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NFLPA reacts to NFL’s handling of Adrian Peterson


 Peterson
The NFLPA has issued a statement in response to the NFL’s decision to keep Vikings running back Adrian Peterson on the Commissioner-Exempt list now that his legal case has ended.  Drafted in a way that avoids overt accusations or obvious confrontation, the message residing between the lines is unmistakable — the union believes the league is treating Peterson unfairly.


“Our union worked with the NFL, the Minnesota Vikings and Adrian’’s representatives on a mutual agreement pending the adjudication of his legal case,” the union said.  “Now that his legal matter is resolved, we believe it is Adrian’’s right to be treated in a manner that is consistent with similar cases under our collective bargaining agreement.  We will pursue any and all remedies if those rights are breached.”
In other words (and as a source with knowledge of the situation tells PFT), the NFLPA believes the league has breached the agreement that Peterson will remain on the Commissioner-Exempt list pending resolution of his legal case.  The legal case has ended, and the NFL has refused to reinstate Peterson until after the NFL completes its review of the case under the personal conduct policy.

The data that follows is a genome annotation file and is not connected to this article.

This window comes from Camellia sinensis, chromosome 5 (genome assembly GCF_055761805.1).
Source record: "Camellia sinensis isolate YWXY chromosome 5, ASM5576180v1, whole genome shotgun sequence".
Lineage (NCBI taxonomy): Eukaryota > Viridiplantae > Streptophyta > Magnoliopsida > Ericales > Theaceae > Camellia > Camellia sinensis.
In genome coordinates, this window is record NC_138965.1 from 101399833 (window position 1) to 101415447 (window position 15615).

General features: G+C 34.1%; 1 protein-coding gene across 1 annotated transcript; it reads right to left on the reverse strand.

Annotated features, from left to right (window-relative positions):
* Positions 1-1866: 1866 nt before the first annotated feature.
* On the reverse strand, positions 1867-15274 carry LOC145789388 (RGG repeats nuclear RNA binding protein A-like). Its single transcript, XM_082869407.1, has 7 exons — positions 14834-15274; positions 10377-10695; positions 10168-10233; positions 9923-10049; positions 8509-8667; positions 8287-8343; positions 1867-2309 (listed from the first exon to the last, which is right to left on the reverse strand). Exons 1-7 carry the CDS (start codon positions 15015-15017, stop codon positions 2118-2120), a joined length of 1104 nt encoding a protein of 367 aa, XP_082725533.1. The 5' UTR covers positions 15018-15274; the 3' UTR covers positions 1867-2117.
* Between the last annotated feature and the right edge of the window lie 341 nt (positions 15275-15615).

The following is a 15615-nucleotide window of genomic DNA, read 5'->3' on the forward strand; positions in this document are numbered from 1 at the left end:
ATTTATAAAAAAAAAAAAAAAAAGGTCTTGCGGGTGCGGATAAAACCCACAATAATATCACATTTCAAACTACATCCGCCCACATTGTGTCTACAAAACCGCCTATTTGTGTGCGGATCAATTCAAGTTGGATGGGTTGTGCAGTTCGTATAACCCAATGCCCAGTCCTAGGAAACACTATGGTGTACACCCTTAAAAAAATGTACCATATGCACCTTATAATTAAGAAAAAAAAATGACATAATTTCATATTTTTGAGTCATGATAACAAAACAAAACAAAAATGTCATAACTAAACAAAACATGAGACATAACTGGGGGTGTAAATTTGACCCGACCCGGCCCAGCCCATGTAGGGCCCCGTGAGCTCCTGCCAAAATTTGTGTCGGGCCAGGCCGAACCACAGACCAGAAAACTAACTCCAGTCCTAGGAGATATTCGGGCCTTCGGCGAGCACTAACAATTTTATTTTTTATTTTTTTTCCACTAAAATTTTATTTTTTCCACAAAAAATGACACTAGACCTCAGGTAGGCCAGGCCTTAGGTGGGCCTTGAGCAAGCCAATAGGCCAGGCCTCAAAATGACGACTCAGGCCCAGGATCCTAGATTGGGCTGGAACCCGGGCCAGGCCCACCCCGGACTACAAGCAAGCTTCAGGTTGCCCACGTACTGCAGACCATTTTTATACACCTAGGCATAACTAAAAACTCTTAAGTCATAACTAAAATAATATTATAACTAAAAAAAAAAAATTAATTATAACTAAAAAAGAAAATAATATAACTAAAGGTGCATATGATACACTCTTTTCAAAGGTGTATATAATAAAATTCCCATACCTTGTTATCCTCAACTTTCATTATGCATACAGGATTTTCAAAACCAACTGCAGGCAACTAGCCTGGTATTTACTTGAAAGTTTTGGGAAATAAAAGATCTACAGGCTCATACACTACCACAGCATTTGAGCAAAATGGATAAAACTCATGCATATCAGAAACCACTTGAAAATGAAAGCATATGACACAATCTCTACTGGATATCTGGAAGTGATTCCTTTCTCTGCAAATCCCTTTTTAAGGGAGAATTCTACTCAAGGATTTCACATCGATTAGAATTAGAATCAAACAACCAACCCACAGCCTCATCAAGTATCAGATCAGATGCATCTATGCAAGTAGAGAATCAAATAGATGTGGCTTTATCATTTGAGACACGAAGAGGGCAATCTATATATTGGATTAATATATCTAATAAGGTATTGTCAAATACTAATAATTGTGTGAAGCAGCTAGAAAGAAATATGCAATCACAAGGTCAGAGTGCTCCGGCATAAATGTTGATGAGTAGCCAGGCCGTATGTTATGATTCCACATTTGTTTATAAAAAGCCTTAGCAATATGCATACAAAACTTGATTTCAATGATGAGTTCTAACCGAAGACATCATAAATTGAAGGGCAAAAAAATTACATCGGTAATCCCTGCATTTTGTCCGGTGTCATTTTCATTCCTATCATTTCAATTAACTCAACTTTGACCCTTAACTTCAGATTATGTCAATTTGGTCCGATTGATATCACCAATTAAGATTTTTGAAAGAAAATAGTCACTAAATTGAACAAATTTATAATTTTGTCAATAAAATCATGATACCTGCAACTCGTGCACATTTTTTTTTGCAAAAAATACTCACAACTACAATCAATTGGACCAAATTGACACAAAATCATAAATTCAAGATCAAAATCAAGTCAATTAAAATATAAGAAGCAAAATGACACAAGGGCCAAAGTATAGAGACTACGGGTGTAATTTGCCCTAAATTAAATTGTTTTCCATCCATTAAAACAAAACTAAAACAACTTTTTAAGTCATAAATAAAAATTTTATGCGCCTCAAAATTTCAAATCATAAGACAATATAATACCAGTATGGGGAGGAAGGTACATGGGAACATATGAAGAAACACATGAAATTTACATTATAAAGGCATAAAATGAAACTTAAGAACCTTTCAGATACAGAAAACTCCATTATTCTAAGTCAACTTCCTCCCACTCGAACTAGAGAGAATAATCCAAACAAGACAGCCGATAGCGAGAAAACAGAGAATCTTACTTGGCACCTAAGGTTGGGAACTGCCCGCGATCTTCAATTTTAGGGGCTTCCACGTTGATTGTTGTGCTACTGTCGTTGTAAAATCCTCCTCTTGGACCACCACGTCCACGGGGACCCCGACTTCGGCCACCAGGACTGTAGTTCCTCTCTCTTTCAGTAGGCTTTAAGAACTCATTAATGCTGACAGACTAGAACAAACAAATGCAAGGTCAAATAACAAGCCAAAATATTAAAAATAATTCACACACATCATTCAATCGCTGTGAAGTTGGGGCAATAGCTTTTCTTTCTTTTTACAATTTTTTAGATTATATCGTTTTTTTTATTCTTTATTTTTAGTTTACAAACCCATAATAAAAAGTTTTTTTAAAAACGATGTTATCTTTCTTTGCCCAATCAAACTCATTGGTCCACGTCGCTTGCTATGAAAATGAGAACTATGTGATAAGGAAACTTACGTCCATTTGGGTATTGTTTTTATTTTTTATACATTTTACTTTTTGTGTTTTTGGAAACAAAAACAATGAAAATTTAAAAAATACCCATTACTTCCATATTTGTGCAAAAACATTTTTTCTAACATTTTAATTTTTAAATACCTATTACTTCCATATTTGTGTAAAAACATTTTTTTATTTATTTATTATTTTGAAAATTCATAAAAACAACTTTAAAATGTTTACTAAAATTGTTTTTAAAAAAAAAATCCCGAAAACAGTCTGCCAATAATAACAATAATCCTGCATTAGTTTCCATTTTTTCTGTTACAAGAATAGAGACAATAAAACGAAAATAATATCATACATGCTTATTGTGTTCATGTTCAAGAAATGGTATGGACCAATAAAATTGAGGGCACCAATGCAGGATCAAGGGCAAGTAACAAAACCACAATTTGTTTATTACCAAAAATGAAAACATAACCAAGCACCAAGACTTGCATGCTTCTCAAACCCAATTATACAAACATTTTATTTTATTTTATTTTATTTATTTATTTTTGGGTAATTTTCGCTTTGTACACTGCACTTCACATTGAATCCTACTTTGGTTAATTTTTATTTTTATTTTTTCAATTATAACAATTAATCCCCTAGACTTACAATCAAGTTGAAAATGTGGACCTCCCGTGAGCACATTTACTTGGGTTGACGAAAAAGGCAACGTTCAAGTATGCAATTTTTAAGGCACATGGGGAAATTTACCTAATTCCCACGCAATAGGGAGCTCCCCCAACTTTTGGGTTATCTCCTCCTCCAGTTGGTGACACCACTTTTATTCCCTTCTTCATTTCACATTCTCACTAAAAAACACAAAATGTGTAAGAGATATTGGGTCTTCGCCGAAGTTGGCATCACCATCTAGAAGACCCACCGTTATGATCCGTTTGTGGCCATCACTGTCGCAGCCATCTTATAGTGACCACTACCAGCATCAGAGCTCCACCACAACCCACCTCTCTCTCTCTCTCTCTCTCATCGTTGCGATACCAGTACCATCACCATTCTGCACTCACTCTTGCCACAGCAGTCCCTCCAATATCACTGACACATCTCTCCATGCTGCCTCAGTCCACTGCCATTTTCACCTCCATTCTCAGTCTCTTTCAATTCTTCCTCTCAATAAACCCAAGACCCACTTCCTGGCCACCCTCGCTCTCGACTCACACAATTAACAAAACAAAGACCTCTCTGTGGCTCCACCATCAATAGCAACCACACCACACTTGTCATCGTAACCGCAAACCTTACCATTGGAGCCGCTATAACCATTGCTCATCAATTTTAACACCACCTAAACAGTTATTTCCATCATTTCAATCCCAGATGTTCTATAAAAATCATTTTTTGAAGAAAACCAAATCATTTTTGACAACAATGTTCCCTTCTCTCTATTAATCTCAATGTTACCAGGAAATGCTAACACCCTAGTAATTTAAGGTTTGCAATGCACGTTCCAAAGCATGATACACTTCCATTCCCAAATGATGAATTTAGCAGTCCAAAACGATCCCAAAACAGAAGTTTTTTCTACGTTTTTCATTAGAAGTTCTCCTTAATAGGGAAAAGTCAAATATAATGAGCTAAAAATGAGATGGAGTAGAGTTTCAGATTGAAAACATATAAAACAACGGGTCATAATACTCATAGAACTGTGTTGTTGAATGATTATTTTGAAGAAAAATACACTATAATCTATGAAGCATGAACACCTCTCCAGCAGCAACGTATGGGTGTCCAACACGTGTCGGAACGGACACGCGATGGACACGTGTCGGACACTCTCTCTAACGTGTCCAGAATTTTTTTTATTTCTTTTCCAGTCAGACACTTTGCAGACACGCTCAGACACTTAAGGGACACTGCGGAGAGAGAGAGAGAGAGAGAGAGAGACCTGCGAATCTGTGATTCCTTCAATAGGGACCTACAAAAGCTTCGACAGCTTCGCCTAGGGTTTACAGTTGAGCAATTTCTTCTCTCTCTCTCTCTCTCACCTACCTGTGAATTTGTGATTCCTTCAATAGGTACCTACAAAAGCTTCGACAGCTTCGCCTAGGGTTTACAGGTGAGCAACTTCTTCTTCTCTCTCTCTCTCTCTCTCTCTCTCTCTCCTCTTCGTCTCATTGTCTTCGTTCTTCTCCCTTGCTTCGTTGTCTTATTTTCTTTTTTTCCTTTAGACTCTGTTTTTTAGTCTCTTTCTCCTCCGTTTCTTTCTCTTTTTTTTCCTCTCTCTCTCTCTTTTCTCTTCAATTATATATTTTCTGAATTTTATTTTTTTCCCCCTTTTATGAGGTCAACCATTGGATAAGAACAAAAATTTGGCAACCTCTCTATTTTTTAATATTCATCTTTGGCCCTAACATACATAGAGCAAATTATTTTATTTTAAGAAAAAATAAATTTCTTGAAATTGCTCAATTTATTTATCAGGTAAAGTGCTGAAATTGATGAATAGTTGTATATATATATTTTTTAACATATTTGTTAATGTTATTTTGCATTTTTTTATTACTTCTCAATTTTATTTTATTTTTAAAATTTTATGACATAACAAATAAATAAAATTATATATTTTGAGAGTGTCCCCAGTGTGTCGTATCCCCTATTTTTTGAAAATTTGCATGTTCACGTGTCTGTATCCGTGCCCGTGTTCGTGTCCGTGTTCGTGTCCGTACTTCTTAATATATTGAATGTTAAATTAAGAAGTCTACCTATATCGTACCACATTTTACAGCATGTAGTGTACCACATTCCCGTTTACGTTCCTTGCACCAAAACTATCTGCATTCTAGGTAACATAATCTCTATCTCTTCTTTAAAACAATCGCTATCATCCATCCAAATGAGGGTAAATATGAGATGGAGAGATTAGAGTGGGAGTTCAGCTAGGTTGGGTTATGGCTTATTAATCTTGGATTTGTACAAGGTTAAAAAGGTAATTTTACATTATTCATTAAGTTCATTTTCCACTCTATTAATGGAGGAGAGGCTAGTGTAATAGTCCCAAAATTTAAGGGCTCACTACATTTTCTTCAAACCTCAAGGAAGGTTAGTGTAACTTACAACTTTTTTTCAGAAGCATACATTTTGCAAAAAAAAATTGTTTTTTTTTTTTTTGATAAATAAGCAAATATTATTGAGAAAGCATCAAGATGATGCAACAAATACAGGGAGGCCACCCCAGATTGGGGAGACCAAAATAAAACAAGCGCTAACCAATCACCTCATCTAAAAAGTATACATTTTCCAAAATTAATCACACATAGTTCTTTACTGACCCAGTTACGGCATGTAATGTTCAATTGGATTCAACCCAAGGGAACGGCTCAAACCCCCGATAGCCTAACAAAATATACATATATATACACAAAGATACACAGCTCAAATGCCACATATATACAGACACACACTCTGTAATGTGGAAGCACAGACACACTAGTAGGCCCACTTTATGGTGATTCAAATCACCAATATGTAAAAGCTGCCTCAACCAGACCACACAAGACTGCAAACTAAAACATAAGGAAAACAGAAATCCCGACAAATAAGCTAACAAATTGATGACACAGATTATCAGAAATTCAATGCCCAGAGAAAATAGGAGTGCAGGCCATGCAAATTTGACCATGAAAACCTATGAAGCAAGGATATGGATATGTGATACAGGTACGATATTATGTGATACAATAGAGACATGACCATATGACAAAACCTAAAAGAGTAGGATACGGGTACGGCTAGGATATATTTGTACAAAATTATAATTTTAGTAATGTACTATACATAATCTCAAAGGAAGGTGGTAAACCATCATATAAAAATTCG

Apart from being a violation of the deal, it sends a clear message to the NFLPA and all players who find themselves in a similar situation in the future.  With the NFL and the Vikings desperate to come up with a way to keep Peterson off the field under circumstances in which neither the league nor the team could discipline him, the NFLPA and Peterson agreed to the use of the Commisioner-Exempt list until the legal case ends.  Now that the NFL has gotten what it wanted at a time when it had a high degree of urgency to secure an agreement from the union and the player, the NFL is reneging on its end of the bargain.
In future cases of this nature, then, the NFLPA and the player should refuse to agree to anything.  By violating Peterson’s deal, the NFL has shown that, on matters of this nature, it can’t be trusted.
That’s the most disappointing aspect of this.  The NFL made a deal and now won’t honor it.  At a time when the NFL has insisted that it will be getting its house in order, that’s not the way to do it.

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